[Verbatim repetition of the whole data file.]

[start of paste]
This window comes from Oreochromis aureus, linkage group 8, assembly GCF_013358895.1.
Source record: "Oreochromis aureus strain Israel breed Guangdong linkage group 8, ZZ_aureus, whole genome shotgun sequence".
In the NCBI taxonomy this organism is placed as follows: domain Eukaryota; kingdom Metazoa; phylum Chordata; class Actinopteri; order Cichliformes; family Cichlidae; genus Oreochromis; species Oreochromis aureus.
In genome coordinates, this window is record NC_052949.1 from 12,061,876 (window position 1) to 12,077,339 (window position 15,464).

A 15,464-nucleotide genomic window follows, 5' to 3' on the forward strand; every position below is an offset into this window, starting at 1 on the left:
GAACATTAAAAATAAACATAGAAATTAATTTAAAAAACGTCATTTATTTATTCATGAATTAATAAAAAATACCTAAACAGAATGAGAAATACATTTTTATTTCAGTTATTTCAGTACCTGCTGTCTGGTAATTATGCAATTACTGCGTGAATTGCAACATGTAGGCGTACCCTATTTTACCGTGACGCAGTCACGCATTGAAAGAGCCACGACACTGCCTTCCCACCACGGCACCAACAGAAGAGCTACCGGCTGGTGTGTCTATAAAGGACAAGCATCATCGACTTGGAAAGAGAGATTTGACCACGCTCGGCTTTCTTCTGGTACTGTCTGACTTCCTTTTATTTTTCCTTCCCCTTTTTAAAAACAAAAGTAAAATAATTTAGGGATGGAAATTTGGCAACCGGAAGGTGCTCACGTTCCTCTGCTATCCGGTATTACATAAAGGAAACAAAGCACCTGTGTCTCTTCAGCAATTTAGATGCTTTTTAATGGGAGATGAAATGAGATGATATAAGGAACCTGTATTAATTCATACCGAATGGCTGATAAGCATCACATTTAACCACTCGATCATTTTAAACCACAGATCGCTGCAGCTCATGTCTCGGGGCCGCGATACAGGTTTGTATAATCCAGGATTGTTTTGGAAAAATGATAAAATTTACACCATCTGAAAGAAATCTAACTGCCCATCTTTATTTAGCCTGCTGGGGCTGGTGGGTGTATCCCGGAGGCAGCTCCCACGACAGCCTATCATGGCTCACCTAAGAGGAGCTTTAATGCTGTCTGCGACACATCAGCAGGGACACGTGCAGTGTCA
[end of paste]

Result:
This window comes from Oreochromis aureus, linkage group 8, assembly GCF_013358895.1.
Source record: "Oreochromis aureus strain Israel breed Guangdong linkage group 8, ZZ_aureus, whole genome shotgun sequence".
In the NCBI taxonomy this organism is placed as follows: domain Eukaryota; kingdom Metazoa; phylum Chordata; class Actinopteri; order Cichliformes; family Cichlidae; genus Oreochromis; species Oreochromis aureus.
In genome coordinates, this window is record NC_052949.1 from 12,061,876 (window position 1) to 12,077,339 (window position 15,464).

A 15,464-nucleotide genomic window follows, 5' to 3' on the forward strand; every position below is an offset into this window, starting at 1 on the left:
GAACATTAAAAATAAACATAGAAATTAATTTAAAAAACGTCATTTATTTATTCATGAATTAATAAAAAATACCTAAACAGAATGAGAAATACATTTTTATTTCAGTTATTTCAGTACCTGCTGTCTGGTAATTATGCAATTACTGCGTGAATTGCAACATGTAGGCGTACCCTATTTTACCGTGACGCAGTCACGCATTGAAAGAGCCACGACACTGCCTTCCCACCACGGCACCAACAGAAGAGCTACCGGCTGGTGTGTCTATAAAGGACAAGCATCATCGACTTGGAAAGAGAGATTTGACCACGCTCGGCTTTCTTCTGGTACTGTCTGACTTCCTTTTATTTTTCCTTCCCCTTTTTAAAAACAAAAGTAAAATAATTTAGGGATGGAAATTTGGCAACCGGAAGGTGCTCACGTTCCTCTGCTATCCGGTATTACATAAAGGAAACAAAGCACCTGTGTCTCTTCAGCAATTTAGATGCTTTTTAATGGGAGATGAAATGAGATGATATAAGGAACCTGTATTAATTCATACCGAATGGCTGATAAGCATCACATTTAACCACTCGATCATTTTAAACCACAGATCGCTGCAGCTCATGTCTCGGGGCCGCGATACAGGTTTGTATAATCCAGGATTGTTTTGGAAAAATGATAAAATTTACACCATCTGAAAGAAATCTAACTGCCCATCTTTATTTAGCCTGCTGGGGCTGGTGGGTGTATCCCGGAGGCAGCTCCCACGACAGCCTATCATGGCTCACCTAAGAGGAGCTTTAATGCTGTCTGCGACACATCAGCAGGGACACGTGCAGTGTCA